It’d be a bit of a stretch to find contemporary points of reference to adequately qualify Pat Grossi’s music; we’ll go out on a limb to suggest a club-tempered melding of Jimmy Somerville-meets-Andrea Vollenweider at a trip-hop rave, and if that sounds improbable, well, that’s about the best we can do. We’ll leave it to others to find a way to throw a flag on that.
Trained as a chorale vocalist in his youth and the son of a rap music label executive, the 28-year-old Grossi, who goes by the moniker Active Child, lofts a stratospheric, high-register tenor over a glistening bed of harp (yes, actual harp), slow and mid-tempo house beats and an alchemistic broth of electronic textures, some of them tactical and melodic, some ambient and largely formless. The effect is … well, we hate to say it, because everyone else does, but we kind of have to … a little like a summoning of angels. Simultaneously chilly and intimate, evocative and alien, Grossi’s craft is defiantly unique and unlikely to spawn many imitators. For one thing, outside of Mormon Tabernacle Choir grads who actually keep up with their drills while twiddling Ableton patches, there aren’t many dudes out there who can actually sing like this.
Grossi is out on tour — leading a three piece band — behind his second proper release (after a cassette-only EP in 2010), You Are All I See, and we caught up with him last week just before a set in Washington, D.C.
We noted that, in a prior interview, he referred to Active Child as a project, something that suggests a finite ambition within the music’s context — a beginning, a middle and an end.
“Well,” Grossi says, “it has that sense of a project in that it has that sort of pseudonym moniker attached to it. But in a lot of ways, it’s really just me making music. … I didn’t sit back and kind of formulate what kind of sound I wanted to make, and this is the name and this is the imagery I wanted to associate with it. It was much less planned out and just me evolving as a musician and progressing into this sound I have.”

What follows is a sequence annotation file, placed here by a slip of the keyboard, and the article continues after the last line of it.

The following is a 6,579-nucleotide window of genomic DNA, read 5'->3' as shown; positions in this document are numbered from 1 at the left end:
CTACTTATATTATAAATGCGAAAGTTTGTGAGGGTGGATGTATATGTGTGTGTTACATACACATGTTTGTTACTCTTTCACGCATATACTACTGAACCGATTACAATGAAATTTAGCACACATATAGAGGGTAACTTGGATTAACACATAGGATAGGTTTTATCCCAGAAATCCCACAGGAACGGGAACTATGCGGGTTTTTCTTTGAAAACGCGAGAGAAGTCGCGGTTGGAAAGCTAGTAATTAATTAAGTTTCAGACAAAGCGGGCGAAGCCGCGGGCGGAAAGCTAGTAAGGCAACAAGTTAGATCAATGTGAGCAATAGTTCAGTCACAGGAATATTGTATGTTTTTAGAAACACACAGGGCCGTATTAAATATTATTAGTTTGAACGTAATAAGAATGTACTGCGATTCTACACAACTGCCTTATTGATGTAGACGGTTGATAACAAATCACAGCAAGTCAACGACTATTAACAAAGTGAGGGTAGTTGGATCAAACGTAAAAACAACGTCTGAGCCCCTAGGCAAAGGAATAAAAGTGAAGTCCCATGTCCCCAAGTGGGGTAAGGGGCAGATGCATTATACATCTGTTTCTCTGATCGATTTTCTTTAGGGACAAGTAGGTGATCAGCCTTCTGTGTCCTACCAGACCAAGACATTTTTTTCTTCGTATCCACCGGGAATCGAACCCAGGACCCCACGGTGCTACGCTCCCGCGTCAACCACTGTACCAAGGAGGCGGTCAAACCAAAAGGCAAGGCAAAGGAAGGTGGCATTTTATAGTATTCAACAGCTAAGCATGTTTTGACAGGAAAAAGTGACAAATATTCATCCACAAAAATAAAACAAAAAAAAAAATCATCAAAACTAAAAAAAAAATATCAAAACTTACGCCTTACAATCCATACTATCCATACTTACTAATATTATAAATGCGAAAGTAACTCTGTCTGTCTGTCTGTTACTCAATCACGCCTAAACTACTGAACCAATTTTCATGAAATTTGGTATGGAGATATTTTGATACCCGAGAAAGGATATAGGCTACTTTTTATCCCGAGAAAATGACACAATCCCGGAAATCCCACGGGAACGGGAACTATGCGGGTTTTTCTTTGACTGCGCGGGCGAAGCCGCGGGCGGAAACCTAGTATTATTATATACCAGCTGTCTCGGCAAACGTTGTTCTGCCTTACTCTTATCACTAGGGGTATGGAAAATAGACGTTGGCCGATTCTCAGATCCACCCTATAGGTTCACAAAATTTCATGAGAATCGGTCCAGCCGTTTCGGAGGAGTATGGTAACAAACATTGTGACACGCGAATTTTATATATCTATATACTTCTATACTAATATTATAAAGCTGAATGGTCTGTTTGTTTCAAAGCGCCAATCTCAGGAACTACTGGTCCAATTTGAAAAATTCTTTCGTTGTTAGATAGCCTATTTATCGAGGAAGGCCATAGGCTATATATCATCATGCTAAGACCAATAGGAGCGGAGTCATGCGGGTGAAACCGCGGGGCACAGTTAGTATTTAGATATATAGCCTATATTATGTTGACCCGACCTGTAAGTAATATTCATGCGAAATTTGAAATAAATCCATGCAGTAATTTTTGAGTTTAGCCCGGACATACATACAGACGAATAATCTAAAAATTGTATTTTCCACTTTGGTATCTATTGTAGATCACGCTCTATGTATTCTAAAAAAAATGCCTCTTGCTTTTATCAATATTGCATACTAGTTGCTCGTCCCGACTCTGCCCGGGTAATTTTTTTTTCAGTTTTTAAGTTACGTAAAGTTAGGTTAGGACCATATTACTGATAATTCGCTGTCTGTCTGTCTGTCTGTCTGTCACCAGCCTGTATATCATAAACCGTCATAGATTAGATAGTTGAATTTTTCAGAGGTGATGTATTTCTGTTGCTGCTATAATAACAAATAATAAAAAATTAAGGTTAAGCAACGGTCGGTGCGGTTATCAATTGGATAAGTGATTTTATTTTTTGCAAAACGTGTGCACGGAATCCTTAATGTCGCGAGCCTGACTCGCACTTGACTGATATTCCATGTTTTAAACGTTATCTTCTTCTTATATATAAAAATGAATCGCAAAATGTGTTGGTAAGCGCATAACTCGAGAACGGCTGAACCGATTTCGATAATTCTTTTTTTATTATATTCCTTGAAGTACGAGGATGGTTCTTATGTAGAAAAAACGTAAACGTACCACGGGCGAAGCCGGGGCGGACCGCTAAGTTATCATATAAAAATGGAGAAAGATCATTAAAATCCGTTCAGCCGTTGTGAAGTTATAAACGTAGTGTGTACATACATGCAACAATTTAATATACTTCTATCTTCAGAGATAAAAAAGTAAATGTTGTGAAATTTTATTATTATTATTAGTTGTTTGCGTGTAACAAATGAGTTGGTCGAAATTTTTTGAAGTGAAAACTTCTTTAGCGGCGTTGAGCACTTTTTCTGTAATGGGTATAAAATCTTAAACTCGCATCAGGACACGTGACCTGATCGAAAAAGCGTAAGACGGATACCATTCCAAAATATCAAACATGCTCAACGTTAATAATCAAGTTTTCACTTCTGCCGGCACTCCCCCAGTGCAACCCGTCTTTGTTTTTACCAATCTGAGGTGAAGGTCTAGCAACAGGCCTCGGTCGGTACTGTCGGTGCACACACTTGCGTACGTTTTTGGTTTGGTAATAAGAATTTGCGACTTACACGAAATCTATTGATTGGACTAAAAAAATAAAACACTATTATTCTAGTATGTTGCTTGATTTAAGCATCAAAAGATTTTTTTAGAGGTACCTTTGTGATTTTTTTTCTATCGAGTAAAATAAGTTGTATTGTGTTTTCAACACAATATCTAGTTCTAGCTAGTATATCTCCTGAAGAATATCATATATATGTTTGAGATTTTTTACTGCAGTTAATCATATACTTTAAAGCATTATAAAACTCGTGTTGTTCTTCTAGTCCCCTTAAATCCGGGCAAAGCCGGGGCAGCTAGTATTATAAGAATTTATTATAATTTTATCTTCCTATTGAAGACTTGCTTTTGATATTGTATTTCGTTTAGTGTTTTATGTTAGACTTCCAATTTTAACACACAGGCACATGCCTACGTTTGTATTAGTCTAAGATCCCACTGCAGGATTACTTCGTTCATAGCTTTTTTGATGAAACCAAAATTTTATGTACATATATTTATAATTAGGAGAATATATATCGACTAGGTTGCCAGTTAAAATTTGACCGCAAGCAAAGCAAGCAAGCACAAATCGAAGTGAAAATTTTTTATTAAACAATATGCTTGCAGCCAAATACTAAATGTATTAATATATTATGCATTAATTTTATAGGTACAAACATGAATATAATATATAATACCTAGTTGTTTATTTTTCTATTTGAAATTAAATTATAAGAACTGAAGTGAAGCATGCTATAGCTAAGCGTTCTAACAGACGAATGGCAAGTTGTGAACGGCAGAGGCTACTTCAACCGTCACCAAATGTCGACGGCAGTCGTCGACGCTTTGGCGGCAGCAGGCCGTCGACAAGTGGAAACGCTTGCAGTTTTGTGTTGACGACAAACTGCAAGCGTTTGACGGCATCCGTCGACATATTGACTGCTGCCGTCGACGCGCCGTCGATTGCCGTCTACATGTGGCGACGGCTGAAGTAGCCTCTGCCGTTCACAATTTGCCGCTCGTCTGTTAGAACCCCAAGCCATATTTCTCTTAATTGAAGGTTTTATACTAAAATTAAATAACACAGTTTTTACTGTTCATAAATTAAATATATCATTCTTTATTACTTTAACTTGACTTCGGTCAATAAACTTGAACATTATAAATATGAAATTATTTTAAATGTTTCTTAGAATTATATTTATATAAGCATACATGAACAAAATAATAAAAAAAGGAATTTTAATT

Grossi actually went into the studio with Ariel Rechtshaid (former Hippos singer/guitarist and producer for Usher and Plain White T’s) acting as producer, a first for Grossi, who has been self-produced until this release. Working with a producer is usually a dicey proposition for a fully formed artist, but Grossi says he nonetheless found a kindred spirit in Rechtshaid.
“We just connected on so many levels, as far as what we wanted sonically, and when it came to choosing specific sounds, and reverbs and delays and drum samples,” he says. “So in that sense, we really worked well together, I’m looking forward to working more with him in the future.
“I wrote the tracks and produced them like I would have normally done and kind of finished them, and then I took them into the studio and we really went through them. Dissected them, took them apart piece by piece, figured out what parts we loved and what parts we didn’t love, re-recorded the vocals, changed the drum parts up. … It was kind of intense, but we ended up agreeing on pretty much everything.”
No one is likely to regard You Are All I See as a recorded-live exercise in spontaneity. Apart from the glimmering of the electronica throughout, the offering has plenty of signature studio craft goodies — the creepy pitch-bended multi-tracked vocals leading out of “Way Too Fast,” sampled voices marking cues on “Ivy,” the sheer arch of club-prog numbers like “See Thru Eyes” and “Shield & Sword.”
We wondered how all this translated into a coherent stage thing, but surprisingly, Grossi says that the music part — with a bassist/keyboardist and percussionist moving between electronic and conventional kits — was handled, while the attendant hardware was breaking his heart.
“Oh man, I wish I could fill you in on the nightmare of bringing up this light show; you have no idea,” he says. “Before we left for this tour, we spent about 72 hours designing lights for every one of the songs. And the hardware that used to run the whole thing decided not to work. We got another one, and that one broke, so we kind of went back to square one with the lights. We’ll keep pressing on and hope we get some good house light support.”
And Grossi, who’s lived in Los Angeles since getting his art degree from CU in 2008, says he’s looking forward to returning to Colorado, even if a Boulder date would be that much sweeter.
“Man, I would love to play a show in Boulder, that’d be a great homecoming for me, to be able to do a show at the Boulder Theater,” he says. “That’d be a beautiful thing.”
ON THE BILL: Active Child plays the Larimer Lounge on Saturday,
May 19. Doors at 8 p.m. Balam Acab and Superhumanoids open. Tickets are
$13.50 in advance, $18 day of show. 2721 Larimer St., Denver,